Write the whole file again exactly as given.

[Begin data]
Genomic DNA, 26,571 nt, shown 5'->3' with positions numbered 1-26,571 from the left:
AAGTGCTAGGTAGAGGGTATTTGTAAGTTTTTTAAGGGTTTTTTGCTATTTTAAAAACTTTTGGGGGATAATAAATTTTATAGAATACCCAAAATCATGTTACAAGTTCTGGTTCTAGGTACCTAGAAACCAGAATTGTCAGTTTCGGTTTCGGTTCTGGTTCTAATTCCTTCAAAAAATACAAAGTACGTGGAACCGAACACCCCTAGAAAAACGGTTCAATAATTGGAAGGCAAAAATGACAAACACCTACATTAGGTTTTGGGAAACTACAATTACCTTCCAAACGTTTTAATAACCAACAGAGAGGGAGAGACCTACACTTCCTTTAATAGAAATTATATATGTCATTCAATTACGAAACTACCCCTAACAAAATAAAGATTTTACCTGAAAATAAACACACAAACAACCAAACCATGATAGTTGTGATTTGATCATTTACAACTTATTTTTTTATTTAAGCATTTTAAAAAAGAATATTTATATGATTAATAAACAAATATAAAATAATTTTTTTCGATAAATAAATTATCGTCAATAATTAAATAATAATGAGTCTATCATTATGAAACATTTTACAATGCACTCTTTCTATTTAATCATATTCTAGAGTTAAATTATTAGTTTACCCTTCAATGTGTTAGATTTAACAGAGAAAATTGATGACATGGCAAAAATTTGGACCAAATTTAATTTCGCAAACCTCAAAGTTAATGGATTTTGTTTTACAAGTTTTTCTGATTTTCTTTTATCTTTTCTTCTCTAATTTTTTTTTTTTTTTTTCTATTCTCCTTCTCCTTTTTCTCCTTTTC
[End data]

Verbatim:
Genomic DNA, 26,571 nt, shown 5'->3' with positions numbered 1-26,571 from the left:
AAGTGCTAGGTAGAGGGTATTTGTAAGTTTTTTAAGGGTTTTTTGCTATTTTAAAAACTTTTGGGGGATAATAAATTTTATAGAATACCCAAAATCATGTTACAAGTTCTGGTTCTAGGTACCTAGAAACCAGAATTGTCAGTTTCGGTTTCGGTTCTGGTTCTAATTCCTTCAAAAAATACAAAGTACGTGGAACCGAACACCCCTAGAAAAACGGTTCAATAATTGGAAGGCAAAAATGACAAACACCTACATTAGGTTTTGGGAAACTACAATTACCTTCCAAACGTTTTAATAACCAACAGAGAGGGAGAGACCTACACTTCCTTTAATAGAAATTATATATGTCATTCAATTACGAAACTACCCCTAACAAAATAAAGATTTTACCTGAAAATAAACACACAAACAACCAAACCATGATAGTTGTGATTTGATCATTTACAACTTATTTTTTTATTTAAGCATTTTAAAAAAGAATATTTATATGATTAATAAACAAATATAAAATAATTTTTTTCGATAAATAAATTATCGTCAATAATTAAATAATAATGAGTCTATCATTATGAAACATTTTACAATGCACTCTTTCTATTTAATCATATTCTAGAGTTAAATTATTAGTTTACCCTTCAATGTGTTAGATTTAACAGAGAAAATTGATGACATGGCAAAAATTTGGACCAAATTTAATTTCGCAAACCTCAAAGTTAATGGATTTTGTTTTACAAGTTTTTCTGATTTTCTTTTATCTTTTCTTCTCTAATTTTTTTTTTTTTTTTTCTATTCTCCTTCTCCTTTTTCTCCTTTTC